In 1984-85 in the UK there was a huge miners strike, affecting the coal industry. I don’t know the full details, something to do with crap wages and Maggie Thatcher being a bitch. What I do know from movies such as Billy Eliot is that it had horrible affects on the mining communities and their families. With no money coming in because of the strike, many families struggled. The police and the government were not happy with the strike, and were unsympathetic.
But there was one community who was. The gays.
A small group of gays and lesbians started Gays and Lesbians Support the Miners (LGSM), raising funds for a small mining town in Whales. The whole story is depicted in the film Pride.
Pride is one of my favourite films. I can’t sympathise with the gay aspect, or the mining aspect. But the film, and the story it was based it, is massively inspiring. It’s all about solidarity, sticking up for the downtrotten and, most importantly, having some pride.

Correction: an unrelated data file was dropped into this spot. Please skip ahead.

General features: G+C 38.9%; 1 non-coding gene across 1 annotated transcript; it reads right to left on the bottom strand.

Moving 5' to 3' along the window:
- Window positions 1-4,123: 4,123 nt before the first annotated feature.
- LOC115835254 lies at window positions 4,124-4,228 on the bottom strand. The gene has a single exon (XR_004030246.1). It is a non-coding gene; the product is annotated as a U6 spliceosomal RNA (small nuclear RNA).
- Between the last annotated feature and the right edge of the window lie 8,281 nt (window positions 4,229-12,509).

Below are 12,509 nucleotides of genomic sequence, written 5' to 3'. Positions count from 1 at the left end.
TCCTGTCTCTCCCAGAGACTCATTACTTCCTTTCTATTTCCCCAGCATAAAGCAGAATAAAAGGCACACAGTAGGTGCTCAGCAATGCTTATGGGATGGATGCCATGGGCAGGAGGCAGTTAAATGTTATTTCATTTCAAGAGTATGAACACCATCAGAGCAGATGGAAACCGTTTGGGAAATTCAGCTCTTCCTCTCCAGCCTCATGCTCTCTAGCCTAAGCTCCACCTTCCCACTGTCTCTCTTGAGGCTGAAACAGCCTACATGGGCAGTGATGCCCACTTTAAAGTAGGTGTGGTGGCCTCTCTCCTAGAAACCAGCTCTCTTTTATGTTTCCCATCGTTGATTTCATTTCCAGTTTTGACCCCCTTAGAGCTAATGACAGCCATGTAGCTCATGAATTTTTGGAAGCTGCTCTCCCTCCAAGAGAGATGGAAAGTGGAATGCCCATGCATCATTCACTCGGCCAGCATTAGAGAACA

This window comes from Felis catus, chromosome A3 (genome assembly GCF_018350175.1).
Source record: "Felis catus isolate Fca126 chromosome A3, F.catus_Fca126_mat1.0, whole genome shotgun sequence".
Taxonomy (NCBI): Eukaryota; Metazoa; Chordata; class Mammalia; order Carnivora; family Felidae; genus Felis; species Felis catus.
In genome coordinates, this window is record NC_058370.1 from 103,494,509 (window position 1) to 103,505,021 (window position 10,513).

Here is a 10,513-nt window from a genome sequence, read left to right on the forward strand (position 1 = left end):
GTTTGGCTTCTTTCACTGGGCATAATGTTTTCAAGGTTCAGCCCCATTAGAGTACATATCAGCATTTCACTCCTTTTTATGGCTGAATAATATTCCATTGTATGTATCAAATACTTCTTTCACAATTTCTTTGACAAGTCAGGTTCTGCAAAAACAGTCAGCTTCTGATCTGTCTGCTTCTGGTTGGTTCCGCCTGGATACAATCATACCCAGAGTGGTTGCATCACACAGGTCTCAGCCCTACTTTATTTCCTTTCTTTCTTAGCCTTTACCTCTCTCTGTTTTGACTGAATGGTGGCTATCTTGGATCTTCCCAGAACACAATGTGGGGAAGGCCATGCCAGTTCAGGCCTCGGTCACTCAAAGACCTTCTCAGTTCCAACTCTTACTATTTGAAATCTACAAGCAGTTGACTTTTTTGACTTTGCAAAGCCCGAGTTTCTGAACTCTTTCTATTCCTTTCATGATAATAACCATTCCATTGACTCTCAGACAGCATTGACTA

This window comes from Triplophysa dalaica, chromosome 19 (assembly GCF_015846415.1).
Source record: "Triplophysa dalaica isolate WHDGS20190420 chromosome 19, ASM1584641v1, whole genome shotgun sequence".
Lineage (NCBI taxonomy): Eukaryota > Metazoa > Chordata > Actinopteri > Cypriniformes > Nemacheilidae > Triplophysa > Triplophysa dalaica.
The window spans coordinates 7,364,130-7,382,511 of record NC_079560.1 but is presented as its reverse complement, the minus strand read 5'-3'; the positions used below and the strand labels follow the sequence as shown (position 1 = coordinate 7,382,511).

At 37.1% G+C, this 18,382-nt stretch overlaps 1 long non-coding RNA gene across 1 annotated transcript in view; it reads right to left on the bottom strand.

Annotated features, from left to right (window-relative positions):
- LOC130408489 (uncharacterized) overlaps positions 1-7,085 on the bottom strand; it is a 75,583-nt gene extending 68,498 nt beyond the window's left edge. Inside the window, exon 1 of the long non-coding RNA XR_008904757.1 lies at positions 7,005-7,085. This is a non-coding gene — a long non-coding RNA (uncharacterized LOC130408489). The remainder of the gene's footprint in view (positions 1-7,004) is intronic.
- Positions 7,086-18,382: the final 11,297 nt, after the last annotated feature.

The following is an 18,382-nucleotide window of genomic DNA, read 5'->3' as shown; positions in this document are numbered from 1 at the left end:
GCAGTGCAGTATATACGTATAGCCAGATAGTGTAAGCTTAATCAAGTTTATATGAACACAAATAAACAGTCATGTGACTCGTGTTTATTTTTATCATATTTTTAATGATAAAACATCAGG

Pride is important, not just to the gay community, but to anyone left of centre or different or part of a minority. It could be your background, it could be your fashion voice. There are lots of things that people can pick on you for, and you have to try and maintain your pride.
The LGSM held a benefit concert titled Pits and Perverts, taking what was intended to be a hurtful newspaper headline, and owning it. Something that is apparently tradition in the gay community. The t-shirt I’m wearing in the pictures are the t-shirts that were sold at said concert. Being a huge fan of both of the story and the film, when I went to London I headed to Gays the Word bookshop, which had been the HQ for LGSM, and bought the t-shirt, still in production.
I’m not gay, but I am a huge supporter of gay rights. It’s important for minorities or outcast groups to have support from outside. Like the miners had the gays. Or, after the success of LGSM, when gay rights was proposed in parliment there was a blackout vote from one particular union. The miners.
I love this t-shirt and everything it represents, and I’ll wear it with pride